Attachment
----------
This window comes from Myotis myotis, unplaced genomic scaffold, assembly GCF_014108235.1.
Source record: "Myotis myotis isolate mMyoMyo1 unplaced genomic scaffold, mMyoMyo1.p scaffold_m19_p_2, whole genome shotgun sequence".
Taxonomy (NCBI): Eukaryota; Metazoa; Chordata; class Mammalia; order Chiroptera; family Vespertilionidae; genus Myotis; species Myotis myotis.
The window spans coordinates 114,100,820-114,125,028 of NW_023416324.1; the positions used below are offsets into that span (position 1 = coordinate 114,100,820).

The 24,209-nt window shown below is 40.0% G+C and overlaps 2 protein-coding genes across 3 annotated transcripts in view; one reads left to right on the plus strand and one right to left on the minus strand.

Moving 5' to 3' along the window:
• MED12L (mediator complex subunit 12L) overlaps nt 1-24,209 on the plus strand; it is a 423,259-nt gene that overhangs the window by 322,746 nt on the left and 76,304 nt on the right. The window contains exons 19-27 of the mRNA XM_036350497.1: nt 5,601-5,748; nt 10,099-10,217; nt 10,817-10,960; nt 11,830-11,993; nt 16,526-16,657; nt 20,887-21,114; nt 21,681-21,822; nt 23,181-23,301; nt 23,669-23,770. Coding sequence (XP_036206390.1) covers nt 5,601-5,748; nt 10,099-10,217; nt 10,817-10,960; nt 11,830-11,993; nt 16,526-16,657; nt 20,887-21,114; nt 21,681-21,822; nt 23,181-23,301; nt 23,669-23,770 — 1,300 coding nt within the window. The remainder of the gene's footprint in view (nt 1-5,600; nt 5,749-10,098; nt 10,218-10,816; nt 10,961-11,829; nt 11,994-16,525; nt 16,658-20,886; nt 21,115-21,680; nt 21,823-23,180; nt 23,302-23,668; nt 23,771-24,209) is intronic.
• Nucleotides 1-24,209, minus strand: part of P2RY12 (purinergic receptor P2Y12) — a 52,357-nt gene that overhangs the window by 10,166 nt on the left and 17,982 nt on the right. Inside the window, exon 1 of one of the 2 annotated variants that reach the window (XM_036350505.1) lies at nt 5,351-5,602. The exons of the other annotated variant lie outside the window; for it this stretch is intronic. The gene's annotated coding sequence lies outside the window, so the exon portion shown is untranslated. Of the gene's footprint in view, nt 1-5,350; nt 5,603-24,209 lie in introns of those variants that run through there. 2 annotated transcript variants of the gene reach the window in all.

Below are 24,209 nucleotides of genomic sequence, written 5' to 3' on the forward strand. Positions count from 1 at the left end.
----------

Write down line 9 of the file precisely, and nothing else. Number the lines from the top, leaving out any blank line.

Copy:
Below are 24,209 nucleotides of genomic sequence, written 5' to 3' on the forward strand. Positions count from 1 at the left end.